Cumbria's Police and Crime Commissioner has secured £1,074,466 of funding to support three of the force's projects.
The money will come from the Home Office's Police Innovation Fund.
The following projects will benefit:
- £247,991 for the Integrated Sexual Violence Referral Service, which will expand services for victims of sexual abuse, and encourage victims to come forwards.
- £306,020 for Turning the Spotlight, which will work with families and young people to reduce hate crime and domestic abuse.
- £520,530 for the development of the Cumbria Strategic Co-ordination Centre, which will help police and partner agencies to work together.
Cumbria's Police and Crime Commissioner will today raise questions about how sexual violence and child exploitation are being tackled in our region.
Richard Rhodes has previously pledged to address these issues.
He will now discuss them in more detail at the force's monthly meeting.
A new CCTV scheme for Cumbria has secured the £539,000 needed to get it off the ground.
Cumbria's Police and Crime Commissioner Richard Rhodes applied to the government for the cash boost.
The scheme once up and running would provide county wide CCTV coverage run from police headquarters in Penrith.
It's hoped that the new CCTV system will help fight anti social behaviour.
Cumbria's Police and Crime Commissioner has launched a Community Fund, to support projects aimed at reducing crime.
Charities, voluntary and community groups are being invited to apply for up to £10,000.
The Commissioner, Richard Rhodes, said:
" .. I am firmly committed to local communities being the right place to provide solutions to local issues."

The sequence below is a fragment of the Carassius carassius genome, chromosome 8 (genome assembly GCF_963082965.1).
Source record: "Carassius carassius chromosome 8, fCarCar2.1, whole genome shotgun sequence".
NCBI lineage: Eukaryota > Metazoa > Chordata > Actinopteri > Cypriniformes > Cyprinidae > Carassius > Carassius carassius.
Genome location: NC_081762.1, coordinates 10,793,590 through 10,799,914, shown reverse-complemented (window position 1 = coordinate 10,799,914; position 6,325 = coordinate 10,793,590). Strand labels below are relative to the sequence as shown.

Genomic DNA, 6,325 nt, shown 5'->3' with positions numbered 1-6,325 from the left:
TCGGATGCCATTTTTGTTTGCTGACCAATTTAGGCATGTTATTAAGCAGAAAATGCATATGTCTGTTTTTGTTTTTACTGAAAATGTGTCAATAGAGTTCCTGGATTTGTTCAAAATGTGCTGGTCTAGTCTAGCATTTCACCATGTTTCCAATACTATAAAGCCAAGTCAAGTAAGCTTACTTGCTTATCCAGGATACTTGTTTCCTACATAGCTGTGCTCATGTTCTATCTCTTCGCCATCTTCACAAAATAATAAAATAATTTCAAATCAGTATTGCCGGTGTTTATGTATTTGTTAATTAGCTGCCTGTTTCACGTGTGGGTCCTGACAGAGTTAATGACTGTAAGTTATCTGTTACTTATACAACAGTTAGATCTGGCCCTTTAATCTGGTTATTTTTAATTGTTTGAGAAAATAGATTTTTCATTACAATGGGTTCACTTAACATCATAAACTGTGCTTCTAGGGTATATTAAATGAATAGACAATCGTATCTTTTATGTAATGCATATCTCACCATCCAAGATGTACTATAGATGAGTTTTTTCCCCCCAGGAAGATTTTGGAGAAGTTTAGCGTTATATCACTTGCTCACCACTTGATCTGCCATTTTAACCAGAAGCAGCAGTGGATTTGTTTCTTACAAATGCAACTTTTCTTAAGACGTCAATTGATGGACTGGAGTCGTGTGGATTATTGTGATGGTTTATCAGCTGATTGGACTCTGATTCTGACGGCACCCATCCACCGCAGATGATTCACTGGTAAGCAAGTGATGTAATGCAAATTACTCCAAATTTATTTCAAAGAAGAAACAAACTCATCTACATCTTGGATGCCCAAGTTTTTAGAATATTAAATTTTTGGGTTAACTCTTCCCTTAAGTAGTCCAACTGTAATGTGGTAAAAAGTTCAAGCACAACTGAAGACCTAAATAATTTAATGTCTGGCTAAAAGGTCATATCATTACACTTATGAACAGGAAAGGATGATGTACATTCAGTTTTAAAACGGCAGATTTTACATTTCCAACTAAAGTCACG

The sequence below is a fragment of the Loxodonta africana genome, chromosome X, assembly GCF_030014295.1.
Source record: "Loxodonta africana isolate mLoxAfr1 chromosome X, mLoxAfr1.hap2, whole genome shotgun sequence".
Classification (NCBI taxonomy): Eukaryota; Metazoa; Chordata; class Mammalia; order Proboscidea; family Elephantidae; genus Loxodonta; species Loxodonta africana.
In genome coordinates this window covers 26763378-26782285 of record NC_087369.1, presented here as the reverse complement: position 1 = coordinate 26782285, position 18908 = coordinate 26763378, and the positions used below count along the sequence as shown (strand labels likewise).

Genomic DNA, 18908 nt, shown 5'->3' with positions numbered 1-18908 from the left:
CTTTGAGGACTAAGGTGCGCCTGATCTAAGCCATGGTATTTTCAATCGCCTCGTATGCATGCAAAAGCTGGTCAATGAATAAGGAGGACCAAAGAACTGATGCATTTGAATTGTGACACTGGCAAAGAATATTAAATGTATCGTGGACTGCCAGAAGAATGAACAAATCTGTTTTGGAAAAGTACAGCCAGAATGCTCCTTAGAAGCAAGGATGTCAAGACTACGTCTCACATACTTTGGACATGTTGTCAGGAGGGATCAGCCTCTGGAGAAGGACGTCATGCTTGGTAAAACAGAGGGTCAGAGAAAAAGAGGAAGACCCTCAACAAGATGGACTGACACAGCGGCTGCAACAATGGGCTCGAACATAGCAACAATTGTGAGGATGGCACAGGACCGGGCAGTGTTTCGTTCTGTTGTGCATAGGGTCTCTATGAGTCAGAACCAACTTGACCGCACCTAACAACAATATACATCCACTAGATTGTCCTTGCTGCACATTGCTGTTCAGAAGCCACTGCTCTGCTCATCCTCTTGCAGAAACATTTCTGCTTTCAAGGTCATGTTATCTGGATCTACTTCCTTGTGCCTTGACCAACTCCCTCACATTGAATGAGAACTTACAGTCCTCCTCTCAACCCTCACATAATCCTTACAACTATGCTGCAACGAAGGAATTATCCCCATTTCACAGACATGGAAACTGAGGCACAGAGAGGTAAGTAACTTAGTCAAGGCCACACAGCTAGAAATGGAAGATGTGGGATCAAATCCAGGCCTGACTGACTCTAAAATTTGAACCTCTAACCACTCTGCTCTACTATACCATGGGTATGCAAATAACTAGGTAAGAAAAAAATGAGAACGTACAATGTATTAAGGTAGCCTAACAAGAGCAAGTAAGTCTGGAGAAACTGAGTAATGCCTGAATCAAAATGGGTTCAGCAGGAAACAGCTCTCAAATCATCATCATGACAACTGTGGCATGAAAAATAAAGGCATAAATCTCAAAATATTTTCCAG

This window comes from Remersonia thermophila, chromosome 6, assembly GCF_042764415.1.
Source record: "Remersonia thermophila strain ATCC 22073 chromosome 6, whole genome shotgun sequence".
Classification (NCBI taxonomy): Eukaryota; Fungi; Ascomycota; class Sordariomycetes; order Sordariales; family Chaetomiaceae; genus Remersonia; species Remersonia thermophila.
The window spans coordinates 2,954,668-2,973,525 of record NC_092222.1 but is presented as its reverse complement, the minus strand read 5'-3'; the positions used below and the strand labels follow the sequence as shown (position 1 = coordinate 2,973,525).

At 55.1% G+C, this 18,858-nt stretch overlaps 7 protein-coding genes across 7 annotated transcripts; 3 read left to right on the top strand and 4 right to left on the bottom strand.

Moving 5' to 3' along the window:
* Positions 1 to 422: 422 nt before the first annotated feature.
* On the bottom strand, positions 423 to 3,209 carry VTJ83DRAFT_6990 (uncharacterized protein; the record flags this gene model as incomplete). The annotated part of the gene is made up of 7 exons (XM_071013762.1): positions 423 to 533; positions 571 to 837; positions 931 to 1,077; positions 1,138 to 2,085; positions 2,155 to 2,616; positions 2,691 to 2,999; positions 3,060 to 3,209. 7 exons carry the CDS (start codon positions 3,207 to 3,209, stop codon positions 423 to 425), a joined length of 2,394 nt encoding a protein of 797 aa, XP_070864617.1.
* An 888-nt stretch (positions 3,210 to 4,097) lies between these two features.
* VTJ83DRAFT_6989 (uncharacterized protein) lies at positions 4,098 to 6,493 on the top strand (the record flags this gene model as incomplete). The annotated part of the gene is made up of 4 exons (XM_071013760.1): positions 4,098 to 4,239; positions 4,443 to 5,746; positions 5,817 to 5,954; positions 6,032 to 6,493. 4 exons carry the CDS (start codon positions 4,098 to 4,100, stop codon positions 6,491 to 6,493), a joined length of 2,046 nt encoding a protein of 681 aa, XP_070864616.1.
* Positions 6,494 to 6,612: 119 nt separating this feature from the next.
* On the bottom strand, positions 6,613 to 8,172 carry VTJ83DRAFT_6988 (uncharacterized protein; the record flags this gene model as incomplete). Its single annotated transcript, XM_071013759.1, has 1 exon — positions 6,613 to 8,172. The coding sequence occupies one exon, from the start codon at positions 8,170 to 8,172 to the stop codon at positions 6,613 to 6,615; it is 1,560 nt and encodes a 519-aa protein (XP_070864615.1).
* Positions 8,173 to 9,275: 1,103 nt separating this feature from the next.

Mr Rhodes has set aside £1000,000 a year over the next four years for the Community Fund.
It is exactly a year since Cumbria's first Police & Crime Commissioner took up his role, and in an interview for ITV Border tonight he speaks candidly about some of the difficulties he has faced.
Richard Rhodes' time in office has to some extent been overshadowed by a row over his expenses after he claimed seven hundred pounds for chauffeur driven work trips.
The year has also seen the lengthy suspension of the former temporary chief constable, Stuart Hyde. Mr. Hyde was subsequently cleared of misconduct but left the force today for his retirement.
Reflecting on his first year in the job, Richard Rhodes told Ryan Dollard it has not been an easy one:
One of Cumbria's MPs says questions should be asked about why the county's police force spent so much time and money investigating a whistle-blowing case - only for it to end with no charges being brought.
The 6 month investigation followed the leaking of information about the Police and Crime Commissioner Richard Rhodes's expenses.
However, MP Tim Farron says the decision not to prosecute vindicates his view that these were whistleblowers and not criminals.
Tim Backshall reports.
The MP for South Lakes, Tim Farron, has commented on the news that no one will be prosecuted after a six-month long police investigation into a whistle-blower who leaked a crime commissioner's expenses claims for chauffeur-driven cars.
Police in Cumbria have released the following statement in relation to news that a woman who works for Cumbria Police, will not face criminal action over an alleged leak about the expenses of Police and Crime Commissioner Richard Rhodes.
A woman who was arrested on suspicion of data protection offences and misconduct while working for Cumbria Police will face no criminal action.
Her arrest related to concerns that information had been leaked to the media relating to the Police and Crime Commissioner on 10 April 2013.
The 50-year-old woman remains suspended from work.
Police will now begin a misconduct investigation in relation to any believed internal breach of the force's code of conduct.
Cumbria's Police and Crime Commissioner, Richard Rhodes, says that he fully supports the decision to invite Stuart Hyde back to work: